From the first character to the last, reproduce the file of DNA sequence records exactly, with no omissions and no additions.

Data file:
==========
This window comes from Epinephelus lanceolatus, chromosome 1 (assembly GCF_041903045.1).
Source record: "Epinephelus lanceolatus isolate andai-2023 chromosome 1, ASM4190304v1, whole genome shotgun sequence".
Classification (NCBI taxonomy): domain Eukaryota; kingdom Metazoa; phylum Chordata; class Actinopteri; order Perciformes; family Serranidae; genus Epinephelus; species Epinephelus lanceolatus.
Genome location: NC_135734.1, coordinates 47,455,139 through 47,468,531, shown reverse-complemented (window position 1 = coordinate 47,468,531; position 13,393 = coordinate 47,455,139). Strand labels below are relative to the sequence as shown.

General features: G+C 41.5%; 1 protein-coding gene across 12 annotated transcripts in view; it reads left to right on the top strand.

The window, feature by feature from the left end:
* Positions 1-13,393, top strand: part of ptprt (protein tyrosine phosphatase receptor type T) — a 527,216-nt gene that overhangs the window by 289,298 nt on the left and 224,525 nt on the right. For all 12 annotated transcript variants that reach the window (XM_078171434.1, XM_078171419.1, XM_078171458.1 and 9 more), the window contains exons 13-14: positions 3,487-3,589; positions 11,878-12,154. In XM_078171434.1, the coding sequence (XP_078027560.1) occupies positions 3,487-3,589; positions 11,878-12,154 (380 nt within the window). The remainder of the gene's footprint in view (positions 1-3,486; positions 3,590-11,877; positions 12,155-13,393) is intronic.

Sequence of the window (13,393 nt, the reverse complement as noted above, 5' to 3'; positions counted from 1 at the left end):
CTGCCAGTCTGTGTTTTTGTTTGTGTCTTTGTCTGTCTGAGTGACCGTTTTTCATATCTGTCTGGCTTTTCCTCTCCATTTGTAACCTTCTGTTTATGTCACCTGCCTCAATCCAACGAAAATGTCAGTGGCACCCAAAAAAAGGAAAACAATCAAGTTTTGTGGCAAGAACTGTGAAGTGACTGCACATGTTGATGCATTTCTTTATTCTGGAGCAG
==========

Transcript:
This window comes from Epinephelus lanceolatus, chromosome 1 (assembly GCF_041903045.1).
Source record: "Epinephelus lanceolatus isolate andai-2023 chromosome 1, ASM4190304v1, whole genome shotgun sequence".
Classification (NCBI taxonomy): domain Eukaryota; kingdom Metazoa; phylum Chordata; class Actinopteri; order Perciformes; family Serranidae; genus Epinephelus; species Epinephelus lanceolatus.
Genome location: NC_135734.1, coordinates 47,455,139 through 47,468,531, shown reverse-complemented (window position 1 = coordinate 47,468,531; position 13,393 = coordinate 47,455,139). Strand labels below are relative to the sequence as shown.

General features: G+C 41.5%; 1 protein-coding gene across 12 annotated transcripts in view; it reads left to right on the top strand.

The window, feature by feature from the left end:
* Positions 1-13,393, top strand: part of ptprt (protein tyrosine phosphatase receptor type T) — a 527,216-nt gene that overhangs the window by 289,298 nt on the left and 224,525 nt on the right. For all 12 annotated transcript variants that reach the window (XM_078171434.1, XM_078171419.1, XM_078171458.1 and 9 more), the window contains exons 13-14: positions 3,487-3,589; positions 11,878-12,154. In XM_078171434.1, the coding sequence (XP_078027560.1) occupies positions 3,487-3,589; positions 11,878-12,154 (380 nt within the window). The remainder of the gene's footprint in view (positions 1-3,486; positions 3,590-11,877; positions 12,155-13,393) is intronic.

Sequence of the window (13,393 nt, the reverse complement as noted above, 5' to 3'; positions counted from 1 at the left end):
CTGCCAGTCTGTGTTTTTGTTTGTGTCTTTGTCTGTCTGAGTGACCGTTTTTCATATCTGTCTGGCTTTTCCTCTCCATTTGTAACCTTCTGTTTATGTCACCTGCCTCAATCCAACGAAAATGTCAGTGGCACCCAAAAAAAGGAAAACAATCAAGTTTTGTGGCAAGAACTGTGAAGTGACTGCACATGTTGATGCATTTCTTTATTCTGGAGCAG